Chelsea Clinton has repeatedly described the inspiring life of her maternal grandmother as a strong influence on her commitment to service. She told part of the story earlier this week at a Day of Action in Chicago. And Life News noticed that last month she gave a fuller version during a plenary session at the 2013 Women Deliver conference held in Malaysia.
Also on the dais that day was Cecile Richards, the president of Planned Parenthood, America’s largest abortion provider. The moderator on the panel introduced each speaker and then let them talk. Cecile Richards spoke just before Chelsea. When it was her turn, Chelsea was asked about having the spotlight on her in the White House but rather than talk about herself directly, she talked about the influence of her maternal grandmother. Here is, in part, what she said:
I think the most profound influence in my life, outside of my parents, by far was my grandmother. Actually someone much closer to home who was born in the United States before women had the right to vote. And she was born to two teenage parents who were not married…[Gestures toward Cecile Richards] people who did not have access to the services that are so crucial that Planned Parenthood helps provide. And she was abandoned by her parents twice before the age of eight.
Normally this is not the sort of story that it seems appropriate to
comment on in a political context. It’s family history and deeply
personal. But since Chelsea is putting this out in public, repeatedly,
as part of her story she must think it’s okay to discuss in public.
There’s no doubt the grandmother’s story is heartbreaking and also, ultimately, triumphant. But those two things are often functions of one another. It’s a tragic story because it’s painful to imagine any 8 year old being treated so callously. It’s triumphant because that girl overcame her circumstances–abandoned at 8 years old and kicked out of the house at 13–and gave a very different life to her daughter, Hillary Clinton. It’s a true rags to riches story.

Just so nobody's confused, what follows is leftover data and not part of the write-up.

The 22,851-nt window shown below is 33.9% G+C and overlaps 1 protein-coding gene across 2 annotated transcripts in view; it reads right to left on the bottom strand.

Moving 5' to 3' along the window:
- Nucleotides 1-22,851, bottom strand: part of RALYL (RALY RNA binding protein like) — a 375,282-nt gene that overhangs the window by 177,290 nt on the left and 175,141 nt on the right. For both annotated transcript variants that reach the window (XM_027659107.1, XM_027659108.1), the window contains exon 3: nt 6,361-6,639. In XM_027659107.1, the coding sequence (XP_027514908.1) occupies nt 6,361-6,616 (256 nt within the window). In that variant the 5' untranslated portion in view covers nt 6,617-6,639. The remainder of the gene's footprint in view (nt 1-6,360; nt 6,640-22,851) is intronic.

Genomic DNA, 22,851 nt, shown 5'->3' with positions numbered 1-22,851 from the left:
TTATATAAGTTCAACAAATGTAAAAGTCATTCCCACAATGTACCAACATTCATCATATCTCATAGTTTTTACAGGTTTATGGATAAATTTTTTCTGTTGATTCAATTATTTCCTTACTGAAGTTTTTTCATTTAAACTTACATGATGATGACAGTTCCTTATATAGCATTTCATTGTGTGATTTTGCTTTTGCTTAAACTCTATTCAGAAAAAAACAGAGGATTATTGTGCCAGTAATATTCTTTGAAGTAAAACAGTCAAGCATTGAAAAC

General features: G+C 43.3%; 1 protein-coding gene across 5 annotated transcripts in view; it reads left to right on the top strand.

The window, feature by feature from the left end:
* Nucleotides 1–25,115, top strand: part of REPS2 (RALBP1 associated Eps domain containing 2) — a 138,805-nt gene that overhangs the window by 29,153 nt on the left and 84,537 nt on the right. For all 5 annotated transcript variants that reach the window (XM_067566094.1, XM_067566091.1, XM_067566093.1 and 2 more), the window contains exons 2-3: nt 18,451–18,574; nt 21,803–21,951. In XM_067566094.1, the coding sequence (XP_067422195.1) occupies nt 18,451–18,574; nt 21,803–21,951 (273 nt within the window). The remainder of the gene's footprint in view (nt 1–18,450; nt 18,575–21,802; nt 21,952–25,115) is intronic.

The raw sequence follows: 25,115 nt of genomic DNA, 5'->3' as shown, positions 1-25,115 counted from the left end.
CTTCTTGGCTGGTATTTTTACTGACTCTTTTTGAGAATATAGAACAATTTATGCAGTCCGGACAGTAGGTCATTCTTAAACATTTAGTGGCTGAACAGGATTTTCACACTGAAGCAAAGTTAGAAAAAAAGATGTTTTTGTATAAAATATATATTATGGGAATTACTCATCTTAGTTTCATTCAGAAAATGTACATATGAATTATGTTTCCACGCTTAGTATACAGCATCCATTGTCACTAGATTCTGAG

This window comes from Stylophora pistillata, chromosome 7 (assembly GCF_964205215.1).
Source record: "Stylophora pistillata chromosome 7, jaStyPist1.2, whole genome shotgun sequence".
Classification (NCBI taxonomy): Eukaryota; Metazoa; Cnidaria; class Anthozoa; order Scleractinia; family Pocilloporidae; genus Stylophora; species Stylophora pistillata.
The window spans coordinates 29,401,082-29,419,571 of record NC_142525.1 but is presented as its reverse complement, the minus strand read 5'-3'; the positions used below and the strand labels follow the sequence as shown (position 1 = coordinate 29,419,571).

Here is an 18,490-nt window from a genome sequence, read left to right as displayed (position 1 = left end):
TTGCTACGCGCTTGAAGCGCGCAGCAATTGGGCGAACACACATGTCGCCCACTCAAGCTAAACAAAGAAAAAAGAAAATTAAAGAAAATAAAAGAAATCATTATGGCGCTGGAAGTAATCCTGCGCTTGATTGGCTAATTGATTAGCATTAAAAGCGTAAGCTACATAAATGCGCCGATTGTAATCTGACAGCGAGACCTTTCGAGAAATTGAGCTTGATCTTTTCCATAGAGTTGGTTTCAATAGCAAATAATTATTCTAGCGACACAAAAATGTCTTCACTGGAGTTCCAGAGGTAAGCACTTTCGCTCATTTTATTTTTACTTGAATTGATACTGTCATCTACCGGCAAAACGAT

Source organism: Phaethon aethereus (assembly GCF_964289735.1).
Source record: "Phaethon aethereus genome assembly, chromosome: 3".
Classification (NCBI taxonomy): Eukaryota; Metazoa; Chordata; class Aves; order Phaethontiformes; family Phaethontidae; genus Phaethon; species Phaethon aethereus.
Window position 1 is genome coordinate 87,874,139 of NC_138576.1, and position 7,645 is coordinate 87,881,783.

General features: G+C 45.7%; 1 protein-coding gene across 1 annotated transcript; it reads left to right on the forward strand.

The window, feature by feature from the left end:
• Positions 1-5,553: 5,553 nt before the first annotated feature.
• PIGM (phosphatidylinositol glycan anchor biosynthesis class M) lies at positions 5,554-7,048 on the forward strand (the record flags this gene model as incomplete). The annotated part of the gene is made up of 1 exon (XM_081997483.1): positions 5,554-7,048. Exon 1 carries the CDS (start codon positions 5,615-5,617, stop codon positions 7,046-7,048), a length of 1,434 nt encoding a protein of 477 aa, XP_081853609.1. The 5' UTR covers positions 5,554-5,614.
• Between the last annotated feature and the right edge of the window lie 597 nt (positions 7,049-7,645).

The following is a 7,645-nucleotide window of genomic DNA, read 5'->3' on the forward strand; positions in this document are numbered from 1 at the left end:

I can see why Chelsea would find that story inspirational. What I cannot understand is the idea that, in the context of telling her grandmother’s story, Planned Parenthood deserves a nod for their “crucial” services. Here I think political orthodoxy has triumphed over common sense.
Would the world really be a better place if her great grandparents had been able to go to Planned Parenthood and insure, one way or another, that her grandmother was never born? Certainly it may have been better for Chelsea’s great grandparents, but they seem to be the least likable individuals in this story.
Obviously if the grandmother was never born her inspiring life would never have happened. And if her life never happened she would never have a daughter or a granddaughter. The whole thing becomes a kind of time travel paradox in which someone goes back in time to kill their own grandfather.
The reason Chelsea tells the story of her grandmother is because her story is about overcoming adversity. All Planned Parenthood offers is a negation of that inspiring life. In this case, how is that an improvment?